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Home Edge

Embedded IoT 2021 – Intro of the research insight from the presentation based on LF Edge HomeEdge

By Blog, Home Edge

The blog post initially appeared on the Samsung Research blog

By Suresh LC and Sunchit Sharma, of SRI-Bangalore

Introduction

Every home is flooded with consumer electronic devices which have capability to connect to internet. These devices can be accessed from anywhere in the world and thus making the home smart. As per a survey the size of smart home market would be $6 Billion by 2022. As per Gartner report 80% of all the IoT projects to include AI as a major component.

In conventional cloud based setup following two things need to be considered with utmost importance:

Latency – As per study there is latency of 0.82ms for every 100 miles travelled by data

Data Privacy – Average total cost of data breach is $3.92 Million

With devices of heterogeneous hardware capabilities the processing which were traditionally performed at cloud are being moved to devices if possible as shown below.

These lead us to work towards developing an edge platform for smart home system. As an initial step the Edge Orchestration project was developed under the umbrella of LF Edge.

Before getting into the details of Edge orchestration, let us understand few terms commonly used in this.

Edge computing – a distributed computing paradigm that brings computation and data storage closer to the location where it is needed, to improve response times and save bandwidth

Devices : Our phones, tablets, smart TVs and so that are now a part of our homes

Inferencing – act or process of reaching a conclusion from known facts.

ML perspective – act of taking decisions / giving predictions / aiding the user based on a pre trained model.

Home Edge – Target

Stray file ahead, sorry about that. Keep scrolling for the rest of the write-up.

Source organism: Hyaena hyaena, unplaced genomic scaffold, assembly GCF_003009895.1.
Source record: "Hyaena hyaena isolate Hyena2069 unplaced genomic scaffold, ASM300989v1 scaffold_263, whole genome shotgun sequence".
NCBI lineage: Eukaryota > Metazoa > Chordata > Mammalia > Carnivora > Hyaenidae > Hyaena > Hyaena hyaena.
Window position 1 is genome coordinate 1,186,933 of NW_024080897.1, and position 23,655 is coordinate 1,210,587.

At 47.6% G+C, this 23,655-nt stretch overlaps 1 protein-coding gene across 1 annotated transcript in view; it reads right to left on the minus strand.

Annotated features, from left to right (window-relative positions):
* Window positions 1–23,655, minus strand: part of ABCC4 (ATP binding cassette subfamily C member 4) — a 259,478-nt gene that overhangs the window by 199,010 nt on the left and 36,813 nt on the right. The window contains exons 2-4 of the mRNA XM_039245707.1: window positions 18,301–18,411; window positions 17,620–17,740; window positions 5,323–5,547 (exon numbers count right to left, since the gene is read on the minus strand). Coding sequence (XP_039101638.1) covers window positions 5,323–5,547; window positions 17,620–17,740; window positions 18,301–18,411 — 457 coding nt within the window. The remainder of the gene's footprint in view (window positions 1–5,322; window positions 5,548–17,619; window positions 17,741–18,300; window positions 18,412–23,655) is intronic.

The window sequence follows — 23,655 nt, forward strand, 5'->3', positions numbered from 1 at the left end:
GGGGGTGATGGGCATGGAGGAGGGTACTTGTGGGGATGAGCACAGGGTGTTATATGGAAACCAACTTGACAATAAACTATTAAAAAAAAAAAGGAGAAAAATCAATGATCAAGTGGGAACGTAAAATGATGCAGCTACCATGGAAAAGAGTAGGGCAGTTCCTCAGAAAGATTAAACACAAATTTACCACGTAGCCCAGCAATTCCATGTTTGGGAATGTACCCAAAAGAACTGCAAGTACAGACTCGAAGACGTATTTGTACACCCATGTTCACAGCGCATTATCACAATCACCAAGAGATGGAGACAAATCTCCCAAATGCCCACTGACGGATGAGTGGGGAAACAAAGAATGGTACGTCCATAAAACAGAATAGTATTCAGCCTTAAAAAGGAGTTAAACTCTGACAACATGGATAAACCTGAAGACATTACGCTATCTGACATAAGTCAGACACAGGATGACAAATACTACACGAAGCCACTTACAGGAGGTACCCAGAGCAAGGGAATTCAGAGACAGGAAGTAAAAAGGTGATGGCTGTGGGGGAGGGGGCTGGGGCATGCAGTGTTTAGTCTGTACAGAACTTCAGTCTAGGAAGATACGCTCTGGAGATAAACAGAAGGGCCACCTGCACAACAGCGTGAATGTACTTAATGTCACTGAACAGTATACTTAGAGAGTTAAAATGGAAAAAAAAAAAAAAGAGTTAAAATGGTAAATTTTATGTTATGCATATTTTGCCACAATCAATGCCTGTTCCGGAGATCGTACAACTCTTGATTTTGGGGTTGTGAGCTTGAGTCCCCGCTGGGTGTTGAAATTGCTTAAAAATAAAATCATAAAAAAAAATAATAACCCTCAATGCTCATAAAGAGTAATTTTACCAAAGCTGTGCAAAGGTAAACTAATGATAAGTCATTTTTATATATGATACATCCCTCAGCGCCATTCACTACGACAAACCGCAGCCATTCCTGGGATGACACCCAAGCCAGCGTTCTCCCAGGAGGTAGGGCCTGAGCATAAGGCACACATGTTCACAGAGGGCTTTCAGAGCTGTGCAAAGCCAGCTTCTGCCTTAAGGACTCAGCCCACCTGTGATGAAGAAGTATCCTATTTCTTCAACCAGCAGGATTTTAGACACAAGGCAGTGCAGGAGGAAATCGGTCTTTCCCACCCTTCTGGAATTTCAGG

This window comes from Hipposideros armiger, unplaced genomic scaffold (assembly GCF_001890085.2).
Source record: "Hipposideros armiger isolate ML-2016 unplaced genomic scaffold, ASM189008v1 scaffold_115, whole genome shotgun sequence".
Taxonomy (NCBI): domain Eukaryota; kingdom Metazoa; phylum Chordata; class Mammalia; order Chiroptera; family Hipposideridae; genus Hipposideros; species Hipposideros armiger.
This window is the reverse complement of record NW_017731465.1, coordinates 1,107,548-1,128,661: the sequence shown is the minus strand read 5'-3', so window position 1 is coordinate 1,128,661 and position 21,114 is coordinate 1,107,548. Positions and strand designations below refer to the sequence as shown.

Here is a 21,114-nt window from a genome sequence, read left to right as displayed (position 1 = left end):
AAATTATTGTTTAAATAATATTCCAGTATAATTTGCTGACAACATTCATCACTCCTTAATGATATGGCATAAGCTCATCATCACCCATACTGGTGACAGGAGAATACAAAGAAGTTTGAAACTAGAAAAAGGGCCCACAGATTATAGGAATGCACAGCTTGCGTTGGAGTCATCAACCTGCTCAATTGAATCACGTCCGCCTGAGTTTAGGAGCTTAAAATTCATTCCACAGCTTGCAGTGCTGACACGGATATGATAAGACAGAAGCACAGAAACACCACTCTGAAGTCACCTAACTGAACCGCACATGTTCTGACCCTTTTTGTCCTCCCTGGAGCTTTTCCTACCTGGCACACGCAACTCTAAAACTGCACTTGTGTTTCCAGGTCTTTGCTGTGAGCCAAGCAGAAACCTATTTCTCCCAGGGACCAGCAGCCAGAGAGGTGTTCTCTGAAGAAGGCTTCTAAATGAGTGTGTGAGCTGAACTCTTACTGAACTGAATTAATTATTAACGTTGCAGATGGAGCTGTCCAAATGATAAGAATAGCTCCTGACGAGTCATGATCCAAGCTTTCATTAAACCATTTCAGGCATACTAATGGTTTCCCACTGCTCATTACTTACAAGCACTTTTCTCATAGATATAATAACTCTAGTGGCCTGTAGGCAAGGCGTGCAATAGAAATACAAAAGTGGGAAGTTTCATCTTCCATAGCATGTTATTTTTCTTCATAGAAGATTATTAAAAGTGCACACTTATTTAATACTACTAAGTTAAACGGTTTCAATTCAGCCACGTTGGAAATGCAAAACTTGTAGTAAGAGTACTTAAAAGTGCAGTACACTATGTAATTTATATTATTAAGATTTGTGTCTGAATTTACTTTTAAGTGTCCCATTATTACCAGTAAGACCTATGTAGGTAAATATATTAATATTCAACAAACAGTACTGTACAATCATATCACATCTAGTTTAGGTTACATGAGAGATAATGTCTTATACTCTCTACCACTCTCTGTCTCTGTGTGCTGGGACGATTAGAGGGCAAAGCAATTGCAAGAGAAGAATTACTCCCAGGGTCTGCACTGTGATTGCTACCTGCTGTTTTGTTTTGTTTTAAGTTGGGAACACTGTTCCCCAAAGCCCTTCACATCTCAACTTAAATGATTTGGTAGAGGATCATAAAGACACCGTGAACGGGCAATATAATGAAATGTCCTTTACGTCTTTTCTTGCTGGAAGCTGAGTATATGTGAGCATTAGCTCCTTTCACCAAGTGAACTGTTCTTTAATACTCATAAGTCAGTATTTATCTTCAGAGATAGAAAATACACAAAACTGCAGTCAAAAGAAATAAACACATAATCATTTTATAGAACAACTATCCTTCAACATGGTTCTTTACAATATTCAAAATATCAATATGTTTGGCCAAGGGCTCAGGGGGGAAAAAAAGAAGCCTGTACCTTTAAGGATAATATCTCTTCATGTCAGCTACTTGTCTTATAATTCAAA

Home Edge project defines uses cases, technical requirements for smart home platform. The project aims to develop and maintain features and APIs catering to the above needs in a manner of open source collaboration. The minimum viable features of the platform are below:

Dynamic device/service discovery at “Home Edge”

Service Offloading

Quality of Service guarantee in various dynamic conditions

Distributed Machine Learning

Multi-vendor Interoperability

User privacy

Edge Orchestration targets to achieve easy connection and efficient resource utilization among Edge devices. Currently REST based device discovery and service offloading is supported. Score is calculated based on resource information (CPU/Memory/Network/Context) by all the edge devices. The score is used for selecting the device for service offloading when more than one device offer same service. Home Edge also supports Multi Edge Communication for multi NAT device discovery.

Problem Statement

As mentioned above the service offloading is based on score of all the devices. Score is in-turn is calculated using CPU/Memory/Network/Context. These values are populated in the db initially when home edge is installed in the device. And hence these are more static values.

Static Score is a function of

Number of CPU cores in a machine

Bandwidth of each CPU core

Network bandwidth

Round trip time in communication between devices

For example say at time t1, device B has available memory ‘X’ and hence this value is stored in db. Say at time t2 device A requests device B for score and at t2 the available memory in device B is ‘X-Y’. But the score is calculated using ‘X’ which has been stored initially.